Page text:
Father’s Day is right around the corner and unless he is vegetarian, gifting him with some delicious grass-finished meat that he can stew, fry or grill in a cinch could well be the ultimate gift.  After all what dad doesn’t like to eat?  However not all dads are Jamie Oliver in the kitchen and they need a little guidance on cooking meat to perfection.


Spencer Nicholls, head butcher at one of the only two grass-fed beef producers in the Western Cape namely Farmer Angus, shares this handy advice for dads.


Choosing your cuts of beef

It all comes down to FAT. If you don’t like fat then buy fillet or thick flank (tip is to get your butcher to cut this for you) or topside. We are fat lovers and so we choose brisket, rib-eye on the bone, oxtail and a special delicacy namely the flap of the rib-eye.


What to cook with the cut you buy?

The meal you want to cook, will be determined by how much time you have and what the occasion is. If you have some time, and its cold outside then nothing beats an oxtail stew can take up to six hours to cook. If you have plenty of time try steak tartare using thick flank, is the way to go.


What’s the deal with fillet?  

Fillet is overrated. It has no flavour, which is why it’s usually served with a sauce. It is however very soft, which is why it’s so popular. What’s important to note is that fillet eaters are only consuming less than 1% of the carcass and hence are missing out on most of what the animal offers. Should you only want to cook fillet, we recommend slicing it finely and frying it in butter and lemon. Otherwise wait until all your teeth have fallen out, because there are much more delicious cuts to choose from.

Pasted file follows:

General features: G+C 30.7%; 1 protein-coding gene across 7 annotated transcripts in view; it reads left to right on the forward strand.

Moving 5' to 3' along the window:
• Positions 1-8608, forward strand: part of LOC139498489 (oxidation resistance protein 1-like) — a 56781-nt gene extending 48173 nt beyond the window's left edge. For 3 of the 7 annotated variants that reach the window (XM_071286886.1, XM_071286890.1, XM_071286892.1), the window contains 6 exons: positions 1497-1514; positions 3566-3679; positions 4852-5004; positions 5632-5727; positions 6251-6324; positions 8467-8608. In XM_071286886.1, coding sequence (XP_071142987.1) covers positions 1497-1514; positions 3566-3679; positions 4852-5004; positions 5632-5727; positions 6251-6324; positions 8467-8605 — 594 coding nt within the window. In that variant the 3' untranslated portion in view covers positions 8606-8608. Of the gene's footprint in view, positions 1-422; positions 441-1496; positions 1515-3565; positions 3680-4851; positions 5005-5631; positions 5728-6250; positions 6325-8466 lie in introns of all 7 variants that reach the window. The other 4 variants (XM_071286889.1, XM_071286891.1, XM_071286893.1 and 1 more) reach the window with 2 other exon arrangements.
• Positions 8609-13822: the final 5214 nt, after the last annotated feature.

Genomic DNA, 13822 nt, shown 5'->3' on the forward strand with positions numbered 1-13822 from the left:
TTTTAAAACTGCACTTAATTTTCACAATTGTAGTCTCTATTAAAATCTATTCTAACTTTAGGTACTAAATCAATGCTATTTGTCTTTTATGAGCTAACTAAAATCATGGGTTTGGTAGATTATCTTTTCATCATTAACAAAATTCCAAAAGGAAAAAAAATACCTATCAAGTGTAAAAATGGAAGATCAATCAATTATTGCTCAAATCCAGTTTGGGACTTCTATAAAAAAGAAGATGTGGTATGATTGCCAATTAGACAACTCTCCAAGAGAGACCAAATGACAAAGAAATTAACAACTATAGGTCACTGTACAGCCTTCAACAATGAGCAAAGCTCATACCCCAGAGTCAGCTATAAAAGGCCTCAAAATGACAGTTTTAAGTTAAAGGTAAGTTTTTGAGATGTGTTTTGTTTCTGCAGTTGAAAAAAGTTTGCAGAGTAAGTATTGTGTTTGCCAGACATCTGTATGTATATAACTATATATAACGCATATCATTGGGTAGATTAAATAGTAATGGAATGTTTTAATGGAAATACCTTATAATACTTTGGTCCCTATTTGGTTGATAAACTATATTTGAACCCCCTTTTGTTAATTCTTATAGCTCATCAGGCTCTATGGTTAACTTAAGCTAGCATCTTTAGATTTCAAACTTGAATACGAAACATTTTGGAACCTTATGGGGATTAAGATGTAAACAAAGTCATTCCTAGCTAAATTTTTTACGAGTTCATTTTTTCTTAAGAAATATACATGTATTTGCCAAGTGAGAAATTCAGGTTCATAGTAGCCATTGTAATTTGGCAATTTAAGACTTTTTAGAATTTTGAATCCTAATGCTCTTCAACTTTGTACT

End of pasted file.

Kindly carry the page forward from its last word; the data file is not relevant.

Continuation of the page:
Meat preparation

Grass-fed beef is generally cooked at a lower temperature than grain-fed beef. The time of cooking depends on how raw you like your meat. We like it medium-rare. Overcooked meat gives no joy. It is ideal to have the meat out of the fridge for half an hour prior to cooking but it’s not that important. What is essential is to never to cook meat directly from frozen.


Seasoning and basting

South Africans have been eating feedlot beef for so long, that the only way to get real flavour and enjoyment from it is by basting or sauces. Beef that cannot be eaten without a sauce does not deserve to be eaten. If you have to use any seasoning, sprinkle some unwashed sea salt you’re your meat. In this way, you get to truly taste the farmer’s pastures and not the feedlots GMO corn.



This is the secret to getting meat to melt in your mouth. The longer the meat has aged (dry ageing is better than wet ageing) the softer it becomes, as the enzymes continue to break it down.


Resting your meat

Resting grilled meat is critical. This process allows the heat to travel throughout the piece of meat and also gives the cells a chance to relax so it can release some of its delicious juices. The cells tense up during cooking.


Ideal cooking methods 

This depends on what you’re cooking. I fry my burger patties, rib-eye on bone, sirloin, rump and sausages in a griddle pan. For the flatiron steak and spider steak, I like to fry them in a pan with ghee or pork lard.


For more on Farmer Angus go to www.farmerangus.co.za

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